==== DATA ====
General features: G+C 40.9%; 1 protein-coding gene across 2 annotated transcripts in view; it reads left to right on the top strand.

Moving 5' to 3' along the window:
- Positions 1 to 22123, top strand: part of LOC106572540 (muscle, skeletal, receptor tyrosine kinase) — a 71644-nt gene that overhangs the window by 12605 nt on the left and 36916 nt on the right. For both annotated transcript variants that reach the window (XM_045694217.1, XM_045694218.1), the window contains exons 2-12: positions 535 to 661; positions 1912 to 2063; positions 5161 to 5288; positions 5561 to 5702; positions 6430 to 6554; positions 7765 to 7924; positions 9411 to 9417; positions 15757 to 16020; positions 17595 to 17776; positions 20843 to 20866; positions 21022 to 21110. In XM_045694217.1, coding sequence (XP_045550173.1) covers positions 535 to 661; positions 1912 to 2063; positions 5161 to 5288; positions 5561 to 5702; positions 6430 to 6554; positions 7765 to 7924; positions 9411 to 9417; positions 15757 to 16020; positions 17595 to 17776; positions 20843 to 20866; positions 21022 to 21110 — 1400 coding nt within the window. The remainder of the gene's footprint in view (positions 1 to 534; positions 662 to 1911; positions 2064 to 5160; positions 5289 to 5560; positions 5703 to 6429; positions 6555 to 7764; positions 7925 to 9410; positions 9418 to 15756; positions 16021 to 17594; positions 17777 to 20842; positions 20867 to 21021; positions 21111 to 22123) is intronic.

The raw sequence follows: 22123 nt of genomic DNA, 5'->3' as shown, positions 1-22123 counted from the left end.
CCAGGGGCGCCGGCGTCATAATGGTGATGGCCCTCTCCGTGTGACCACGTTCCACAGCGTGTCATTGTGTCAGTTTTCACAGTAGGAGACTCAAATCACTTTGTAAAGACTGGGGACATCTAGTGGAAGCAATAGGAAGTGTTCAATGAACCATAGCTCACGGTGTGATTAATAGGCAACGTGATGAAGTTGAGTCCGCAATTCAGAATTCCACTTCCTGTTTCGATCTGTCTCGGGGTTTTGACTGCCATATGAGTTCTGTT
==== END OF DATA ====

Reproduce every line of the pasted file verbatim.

General features: G+C 40.9%; 1 protein-coding gene across 2 annotated transcripts in view; it reads left to right on the top strand.

Moving 5' to 3' along the window:
- Positions 1 to 22123, top strand: part of LOC106572540 (muscle, skeletal, receptor tyrosine kinase) — a 71644-nt gene that overhangs the window by 12605 nt on the left and 36916 nt on the right. For both annotated transcript variants that reach the window (XM_045694217.1, XM_045694218.1), the window contains exons 2-12: positions 535 to 661; positions 1912 to 2063; positions 5161 to 5288; positions 5561 to 5702; positions 6430 to 6554; positions 7765 to 7924; positions 9411 to 9417; positions 15757 to 16020; positions 17595 to 17776; positions 20843 to 20866; positions 21022 to 21110. In XM_045694217.1, coding sequence (XP_045550173.1) covers positions 535 to 661; positions 1912 to 2063; positions 5161 to 5288; positions 5561 to 5702; positions 6430 to 6554; positions 7765 to 7924; positions 9411 to 9417; positions 15757 to 16020; positions 17595 to 17776; positions 20843 to 20866; positions 21022 to 21110 — 1400 coding nt within the window. The remainder of the gene's footprint in view (positions 1 to 534; positions 662 to 1911; positions 2064 to 5160; positions 5289 to 5560; positions 5703 to 6429; positions 6555 to 7764; positions 7925 to 9410; positions 9418 to 15756; positions 16021 to 17594; positions 17777 to 20842; positions 20867 to 21021; positions 21111 to 22123) is intronic.

The raw sequence follows: 22123 nt of genomic DNA, 5'->3' as shown, positions 1-22123 counted from the left end.
CCAGGGGCGCCGGCGTCATAATGGTGATGGCCCTCTCCGTGTGACCACGTTCCACAGCGTGTCATTGTGTCAGTTTTCACAGTAGGAGACTCAAATCACTTTGTAAAGACTGGGGACATCTAGTGGAAGCAATAGGAAGTGTTCAATGAACCATAGCTCACGGTGTGATTAATAGGCAACGTGATGAAGTTGAGTCCGCAATTCAGAATTCCACTTCCTGTTTCGATCTGTCTCGGGGTTTTGACTGCCATATGAGTTCTGTT